What is Futsal?


Futsal started in 1930 when Juan Carlos Ceriani, a teacher in Montevideo, Uruguay, created an indoor version of Association Football for YMCAs.   The development of the game was also influenced by street Football games in Uruguay, Brazil and elsewhere in South America. 


Futsal Scoreline Sports. South Bank Brisbane

What's in a name?

The name “Futsal” is believed to have been given to the game some time later when it spread to Brazil.   It is a combination of “Futbol” (football) and “Sala” (room).

Numerous small-team football games have developed over the years in other parts of the world, but Futsal is recognised as the preferred version for both development and competition.

People often refer to Futsal by various other names, depending on where they come from.    You’ll often hear British players calling it “Five-a-Side Football” or simply “Five-a-Side”.    This of course is understandable as there are five on the court for a Futsal game.    However it should be noted that it differs from the game usually played in the UK known as “Five-a-side”.  Likewise many Australians and North Americans call it “Indoor Soccer” which is the name of another local Football variant.    

Is Futsal the same as Five-a-side?

There are a number of significant differences between Futsal and the British game known as “5-a-Side”.     

One major difference is the use of a perimeter fence or net in 5-a-side to keep the ball in play.   Futsal players must use their skills to keep the ball in play, the same as in 11-a-side Football.

Also 5-a-side has no real agreed-upon rules, with different leagues having broad variations, including the type of ball, size of the court/pitch and size of the goals.     There are some rule variations from one organisation to another, but there are basic principles that are consistent across all leagues: weighted ball, 3m x 2m goal, and minimum court size for community level games (from 25m long) and international/professional standard (38-42m long)

Is Futsal the same as Indoor Soccer?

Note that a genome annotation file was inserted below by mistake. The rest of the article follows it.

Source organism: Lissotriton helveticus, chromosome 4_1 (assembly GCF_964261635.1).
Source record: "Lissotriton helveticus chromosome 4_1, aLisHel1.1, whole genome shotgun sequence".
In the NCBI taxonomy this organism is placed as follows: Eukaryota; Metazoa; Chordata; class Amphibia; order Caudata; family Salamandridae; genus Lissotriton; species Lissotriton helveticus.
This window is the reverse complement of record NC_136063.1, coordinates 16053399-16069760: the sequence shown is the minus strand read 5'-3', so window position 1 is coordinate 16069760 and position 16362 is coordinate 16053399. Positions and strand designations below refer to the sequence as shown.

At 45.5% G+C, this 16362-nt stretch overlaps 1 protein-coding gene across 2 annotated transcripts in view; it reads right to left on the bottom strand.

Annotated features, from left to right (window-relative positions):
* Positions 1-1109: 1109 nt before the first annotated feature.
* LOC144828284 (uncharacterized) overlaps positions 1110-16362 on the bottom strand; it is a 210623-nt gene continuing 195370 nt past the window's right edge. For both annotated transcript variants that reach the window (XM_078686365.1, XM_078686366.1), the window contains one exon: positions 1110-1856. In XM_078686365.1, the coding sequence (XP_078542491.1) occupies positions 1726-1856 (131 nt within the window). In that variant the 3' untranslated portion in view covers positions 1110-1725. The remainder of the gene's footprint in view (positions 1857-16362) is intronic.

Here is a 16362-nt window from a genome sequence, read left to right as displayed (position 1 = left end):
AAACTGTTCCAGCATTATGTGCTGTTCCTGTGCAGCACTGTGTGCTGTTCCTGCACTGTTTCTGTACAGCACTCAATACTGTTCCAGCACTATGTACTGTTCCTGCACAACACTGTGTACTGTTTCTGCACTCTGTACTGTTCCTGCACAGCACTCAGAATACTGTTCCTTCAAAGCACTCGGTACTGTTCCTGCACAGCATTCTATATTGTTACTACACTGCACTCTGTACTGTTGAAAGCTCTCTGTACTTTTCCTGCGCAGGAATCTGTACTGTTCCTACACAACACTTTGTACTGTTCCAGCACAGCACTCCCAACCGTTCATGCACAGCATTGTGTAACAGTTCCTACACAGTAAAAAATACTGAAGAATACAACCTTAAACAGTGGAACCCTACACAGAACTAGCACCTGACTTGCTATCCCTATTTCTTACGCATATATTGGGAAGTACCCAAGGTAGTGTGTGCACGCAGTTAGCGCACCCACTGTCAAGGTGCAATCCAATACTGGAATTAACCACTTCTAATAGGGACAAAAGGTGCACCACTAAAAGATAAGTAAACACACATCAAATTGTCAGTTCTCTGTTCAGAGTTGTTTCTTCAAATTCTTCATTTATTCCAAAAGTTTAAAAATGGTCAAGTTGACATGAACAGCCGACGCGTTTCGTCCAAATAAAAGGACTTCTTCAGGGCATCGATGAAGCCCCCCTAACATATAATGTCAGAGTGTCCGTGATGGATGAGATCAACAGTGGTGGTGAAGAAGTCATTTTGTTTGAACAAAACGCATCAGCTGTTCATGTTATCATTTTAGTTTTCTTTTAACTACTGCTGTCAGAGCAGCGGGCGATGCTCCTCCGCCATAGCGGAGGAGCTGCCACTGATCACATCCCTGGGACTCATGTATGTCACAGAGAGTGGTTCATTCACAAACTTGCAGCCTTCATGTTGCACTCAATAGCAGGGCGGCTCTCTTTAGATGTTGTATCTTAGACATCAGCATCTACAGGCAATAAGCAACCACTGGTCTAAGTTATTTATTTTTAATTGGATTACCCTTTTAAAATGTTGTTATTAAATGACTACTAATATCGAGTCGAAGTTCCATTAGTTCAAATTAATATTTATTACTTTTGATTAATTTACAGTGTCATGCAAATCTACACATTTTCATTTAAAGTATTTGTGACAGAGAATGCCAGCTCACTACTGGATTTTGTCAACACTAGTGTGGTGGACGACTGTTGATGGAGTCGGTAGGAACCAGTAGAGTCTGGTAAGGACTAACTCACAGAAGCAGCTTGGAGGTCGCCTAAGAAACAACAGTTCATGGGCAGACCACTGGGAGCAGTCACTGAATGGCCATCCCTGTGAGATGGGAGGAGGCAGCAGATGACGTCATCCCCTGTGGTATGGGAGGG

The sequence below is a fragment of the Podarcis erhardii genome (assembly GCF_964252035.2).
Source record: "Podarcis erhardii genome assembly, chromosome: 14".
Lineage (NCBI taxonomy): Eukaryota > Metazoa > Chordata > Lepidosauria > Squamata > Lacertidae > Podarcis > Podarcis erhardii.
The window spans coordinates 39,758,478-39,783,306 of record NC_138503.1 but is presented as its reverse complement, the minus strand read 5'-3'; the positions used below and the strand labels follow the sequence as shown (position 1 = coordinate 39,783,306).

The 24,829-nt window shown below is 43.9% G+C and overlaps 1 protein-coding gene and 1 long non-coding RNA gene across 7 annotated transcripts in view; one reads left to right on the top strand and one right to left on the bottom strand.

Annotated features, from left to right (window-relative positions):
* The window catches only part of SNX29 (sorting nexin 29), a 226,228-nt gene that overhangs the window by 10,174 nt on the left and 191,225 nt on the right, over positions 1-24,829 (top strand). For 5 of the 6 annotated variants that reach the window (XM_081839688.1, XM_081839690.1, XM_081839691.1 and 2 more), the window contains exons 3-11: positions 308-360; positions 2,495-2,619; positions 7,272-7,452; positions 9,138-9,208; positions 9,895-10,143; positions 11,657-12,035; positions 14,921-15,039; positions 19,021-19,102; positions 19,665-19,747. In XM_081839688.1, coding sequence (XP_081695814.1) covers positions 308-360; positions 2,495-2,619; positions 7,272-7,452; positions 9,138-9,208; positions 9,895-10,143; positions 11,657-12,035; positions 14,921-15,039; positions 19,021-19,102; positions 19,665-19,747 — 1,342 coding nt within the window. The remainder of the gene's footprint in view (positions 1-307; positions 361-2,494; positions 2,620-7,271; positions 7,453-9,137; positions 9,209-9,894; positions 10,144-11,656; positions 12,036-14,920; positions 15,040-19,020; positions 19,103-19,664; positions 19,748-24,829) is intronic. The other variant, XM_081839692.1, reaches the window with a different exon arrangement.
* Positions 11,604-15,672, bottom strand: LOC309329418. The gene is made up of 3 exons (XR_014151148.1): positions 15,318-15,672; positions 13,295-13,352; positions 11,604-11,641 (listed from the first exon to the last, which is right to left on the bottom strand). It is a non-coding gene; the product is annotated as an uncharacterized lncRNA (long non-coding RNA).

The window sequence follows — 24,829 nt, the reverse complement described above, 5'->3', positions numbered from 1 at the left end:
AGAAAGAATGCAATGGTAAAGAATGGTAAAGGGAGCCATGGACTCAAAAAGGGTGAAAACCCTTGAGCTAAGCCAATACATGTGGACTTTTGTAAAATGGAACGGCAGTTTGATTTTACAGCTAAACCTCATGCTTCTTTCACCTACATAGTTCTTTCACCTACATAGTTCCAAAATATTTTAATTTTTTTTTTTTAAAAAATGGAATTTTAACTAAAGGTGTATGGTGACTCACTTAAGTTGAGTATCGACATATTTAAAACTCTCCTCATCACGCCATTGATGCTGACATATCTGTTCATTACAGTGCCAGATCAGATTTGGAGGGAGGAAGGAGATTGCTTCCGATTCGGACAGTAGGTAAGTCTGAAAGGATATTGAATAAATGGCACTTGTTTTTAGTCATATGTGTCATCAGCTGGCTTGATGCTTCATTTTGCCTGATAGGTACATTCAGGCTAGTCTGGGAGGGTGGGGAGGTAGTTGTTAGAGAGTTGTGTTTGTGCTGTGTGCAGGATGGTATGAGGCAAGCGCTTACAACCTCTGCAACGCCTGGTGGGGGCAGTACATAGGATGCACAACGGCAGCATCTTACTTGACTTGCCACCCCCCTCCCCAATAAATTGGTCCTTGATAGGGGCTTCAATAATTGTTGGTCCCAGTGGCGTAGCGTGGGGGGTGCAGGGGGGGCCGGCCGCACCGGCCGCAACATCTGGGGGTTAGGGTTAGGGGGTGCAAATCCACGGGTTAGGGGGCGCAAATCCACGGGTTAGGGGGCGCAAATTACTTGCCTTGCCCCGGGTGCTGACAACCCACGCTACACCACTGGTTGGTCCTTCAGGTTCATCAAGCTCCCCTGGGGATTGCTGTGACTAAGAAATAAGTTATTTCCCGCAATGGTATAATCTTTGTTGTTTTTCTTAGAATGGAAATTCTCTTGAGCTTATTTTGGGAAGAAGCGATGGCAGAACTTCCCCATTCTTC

Again, there are big differences between Futsal and the game known in Australia and New Zealand as “Indoor Soccer”.  This usually means the game played in commercially run “shed” sports centres (many of which began as Indoor Cricket centres).      It usually has a lot in common with 5-a-side; however with Indoor Soccer, team size varies from one competition to another; there may be five, six or seven to a team.   

Like Five-a-side, Indoor Soccer uses nets around the boundary of the court, and the ball remains in play as it bounces off these.   


Important Rules in Futsal

  • There is no offside rule
  • Corner kick rules are the same as 11-a-side Football
  • Goalkeeper cannot pick up the ball if passed to them by their own player.
  • The rules do not allow slide tackles (except for the goalkeeper sliding in their own area).    Top level Futsal allows sliding for the ball if there is no other player nearby, but many social leagues don’t allow this either.
  •  You can kick off  in any direction, and a goal may be scored direct from the kickoff
  • If a player receives a red card they must leave the court for the rest of the game.   However they may be replaced, after 2 minutes of play, or when the team concedes a goal, whichever happens first.
  • There is an “accumulated fouls” rule.   If a team commits more than 5 fouls in a half, they concede a penalty in front of goal, for every additional foul in excess of 5.     The foul count resets in the second half.
For more info about rules, visit our Rules Summary, or visit the FIFA Futsal Laws of the Game.

Who plays Futsal?

An important thing to know about this great sport is that it’s for everyone; professionals playing in European Futsal leagues, young stars honing their skills for outdoor Football, little kids learning lifetime skills; and social players looking for fun, fitness and competition.

For that last category, in Brisbane, come and see Scoreline Sports.     Check out our Futsal page, to find out more about joining one of our Social comps.